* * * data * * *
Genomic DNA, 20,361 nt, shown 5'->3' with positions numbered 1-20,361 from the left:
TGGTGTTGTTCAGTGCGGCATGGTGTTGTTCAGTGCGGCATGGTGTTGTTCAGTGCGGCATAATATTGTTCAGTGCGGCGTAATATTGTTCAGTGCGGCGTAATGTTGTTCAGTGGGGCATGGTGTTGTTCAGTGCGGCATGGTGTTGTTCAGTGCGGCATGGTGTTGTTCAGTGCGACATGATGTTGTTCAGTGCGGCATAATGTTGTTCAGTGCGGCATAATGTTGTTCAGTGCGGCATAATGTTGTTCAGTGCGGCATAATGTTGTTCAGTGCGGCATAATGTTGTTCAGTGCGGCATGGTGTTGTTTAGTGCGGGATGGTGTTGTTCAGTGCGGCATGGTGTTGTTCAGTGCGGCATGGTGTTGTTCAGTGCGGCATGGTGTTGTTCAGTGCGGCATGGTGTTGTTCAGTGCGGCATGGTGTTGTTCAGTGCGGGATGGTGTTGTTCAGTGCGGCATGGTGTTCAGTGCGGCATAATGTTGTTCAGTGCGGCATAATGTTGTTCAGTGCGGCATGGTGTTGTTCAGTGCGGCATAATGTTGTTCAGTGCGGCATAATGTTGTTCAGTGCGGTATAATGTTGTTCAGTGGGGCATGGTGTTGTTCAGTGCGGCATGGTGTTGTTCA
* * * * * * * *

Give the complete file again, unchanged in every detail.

Genomic DNA, 20,361 nt, shown 5'->3' with positions numbered 1-20,361 from the left:
TGGTGTTGTTCAGTGCGGCATGGTGTTGTTCAGTGCGGCATGGTGTTGTTCAGTGCGGCATAATATTGTTCAGTGCGGCGTAATATTGTTCAGTGCGGCGTAATGTTGTTCAGTGGGGCATGGTGTTGTTCAGTGCGGCATGGTGTTGTTCAGTGCGGCATGGTGTTGTTCAGTGCGACATGATGTTGTTCAGTGCGGCATAATGTTGTTCAGTGCGGCATAATGTTGTTCAGTGCGGCATAATGTTGTTCAGTGCGGCATAATGTTGTTCAGTGCGGCATAATGTTGTTCAGTGCGGCATGGTGTTGTTTAGTGCGGGATGGTGTTGTTCAGTGCGGCATGGTGTTGTTCAGTGCGGCATGGTGTTGTTCAGTGCGGCATGGTGTTGTTCAGTGCGGCATGGTGTTGTTCAGTGCGGCATGGTGTTGTTCAGTGCGGGATGGTGTTGTTCAGTGCGGCATGGTGTTCAGTGCGGCATAATGTTGTTCAGTGCGGCATAATGTTGTTCAGTGCGGCATGGTGTTGTTCAGTGCGGCATAATGTTGTTCAGTGCGGCATAATGTTGTTCAGTGCGGTATAATGTTGTTCAGTGGGGCATGGTGTTGTTCAGTGCGGCATGGTGTTGTTCA